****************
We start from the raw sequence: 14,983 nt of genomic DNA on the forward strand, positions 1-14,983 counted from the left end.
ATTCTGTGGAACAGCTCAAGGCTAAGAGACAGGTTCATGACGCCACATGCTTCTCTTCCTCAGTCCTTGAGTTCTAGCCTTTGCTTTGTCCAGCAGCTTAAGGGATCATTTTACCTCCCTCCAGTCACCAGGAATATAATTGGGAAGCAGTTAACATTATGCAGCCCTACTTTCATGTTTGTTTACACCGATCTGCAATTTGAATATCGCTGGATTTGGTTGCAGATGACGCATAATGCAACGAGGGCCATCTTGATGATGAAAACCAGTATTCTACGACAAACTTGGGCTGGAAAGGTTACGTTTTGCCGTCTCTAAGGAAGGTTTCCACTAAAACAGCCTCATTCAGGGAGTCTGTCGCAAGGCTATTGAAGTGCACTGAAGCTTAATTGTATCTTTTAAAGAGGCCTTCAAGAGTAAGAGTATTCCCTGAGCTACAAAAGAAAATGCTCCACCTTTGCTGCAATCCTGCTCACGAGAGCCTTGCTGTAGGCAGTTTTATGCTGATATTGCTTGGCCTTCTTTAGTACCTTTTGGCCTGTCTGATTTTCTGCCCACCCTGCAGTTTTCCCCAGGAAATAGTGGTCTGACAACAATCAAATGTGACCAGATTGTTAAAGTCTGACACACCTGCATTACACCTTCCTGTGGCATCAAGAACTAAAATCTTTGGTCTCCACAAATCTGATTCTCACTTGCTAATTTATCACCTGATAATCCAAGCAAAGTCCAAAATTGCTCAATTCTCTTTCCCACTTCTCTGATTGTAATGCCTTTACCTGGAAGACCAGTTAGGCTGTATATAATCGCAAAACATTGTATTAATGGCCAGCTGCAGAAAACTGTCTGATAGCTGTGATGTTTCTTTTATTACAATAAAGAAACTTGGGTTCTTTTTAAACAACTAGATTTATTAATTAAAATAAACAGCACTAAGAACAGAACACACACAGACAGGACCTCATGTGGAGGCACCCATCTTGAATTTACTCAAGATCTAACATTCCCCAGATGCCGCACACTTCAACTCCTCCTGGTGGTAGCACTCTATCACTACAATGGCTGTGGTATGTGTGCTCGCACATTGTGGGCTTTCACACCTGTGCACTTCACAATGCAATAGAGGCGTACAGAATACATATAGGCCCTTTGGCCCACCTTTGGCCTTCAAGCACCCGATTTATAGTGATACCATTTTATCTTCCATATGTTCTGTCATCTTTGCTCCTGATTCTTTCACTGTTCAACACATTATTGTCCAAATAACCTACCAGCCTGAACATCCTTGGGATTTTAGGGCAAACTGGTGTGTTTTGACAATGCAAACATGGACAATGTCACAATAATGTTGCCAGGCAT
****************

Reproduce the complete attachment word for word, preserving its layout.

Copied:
We start from the raw sequence: 14,983 nt of genomic DNA on the forward strand, positions 1-14,983 counted from the left end.
ATTCTGTGGAACAGCTCAAGGCTAAGAGACAGGTTCATGACGCCACATGCTTCTCTTCCTCAGTCCTTGAGTTCTAGCCTTTGCTTTGTCCAGCAGCTTAAGGGATCATTTTACCTCCCTCCAGTCACCAGGAATATAATTGGGAAGCAGTTAACATTATGCAGCCCTACTTTCATGTTTGTTTACACCGATCTGCAATTTGAATATCGCTGGATTTGGTTGCAGATGACGCATAATGCAACGAGGGCCATCTTGATGATGAAAACCAGTATTCTACGACAAACTTGGGCTGGAAAGGTTACGTTTTGCCGTCTCTAAGGAAGGTTTCCACTAAAACAGCCTCATTCAGGGAGTCTGTCGCAAGGCTATTGAAGTGCACTGAAGCTTAATTGTATCTTTTAAAGAGGCCTTCAAGAGTAAGAGTATTCCCTGAGCTACAAAAGAAAATGCTCCACCTTTGCTGCAATCCTGCTCACGAGAGCCTTGCTGTAGGCAGTTTTATGCTGATATTGCTTGGCCTTCTTTAGTACCTTTTGGCCTGTCTGATTTTCTGCCCACCCTGCAGTTTTCCCCAGGAAATAGTGGTCTGACAACAATCAAATGTGACCAGATTGTTAAAGTCTGACACACCTGCATTACACCTTCCTGTGGCATCAAGAACTAAAATCTTTGGTCTCCACAAATCTGATTCTCACTTGCTAATTTATCACCTGATAATCCAAGCAAAGTCCAAAATTGCTCAATTCTCTTTCCCACTTCTCTGATTGTAATGCCTTTACCTGGAAGACCAGTTAGGCTGTATATAATCGCAAAACATTGTATTAATGGCCAGCTGCAGAAAACTGTCTGATAGCTGTGATGTTTCTTTTATTACAATAAAGAAACTTGGGTTCTTTTTAAACAACTAGATTTATTAATTAAAATAAACAGCACTAAGAACAGAACACACACAGACAGGACCTCATGTGGAGGCACCCATCTTGAATTTACTCAAGATCTAACATTCCCCAGATGCCGCACACTTCAACTCCTCCTGGTGGTAGCACTCTATCACTACAATGGCTGTGGTATGTGTGCTCGCACATTGTGGGCTTTCACACCTGTGCACTTCACAATGCAATAGAGGCGTACAGAATACATATAGGCCCTTTGGCCCACCTTTGGCCTTCAAGCACCCGATTTATAGTGATACCATTTTATCTTCCATATGTTCTGTCATCTTTGCTCCTGATTCTTTCACTGTTCAACACATTATTGTCCAAATAACCTACCAGCCTGAACATCCTTGGGATTTTAGGGCAAACTGGTGTGTTTTGACAATGCAAACATGGACAATGTCACAATAATGTTGCCAGGCAT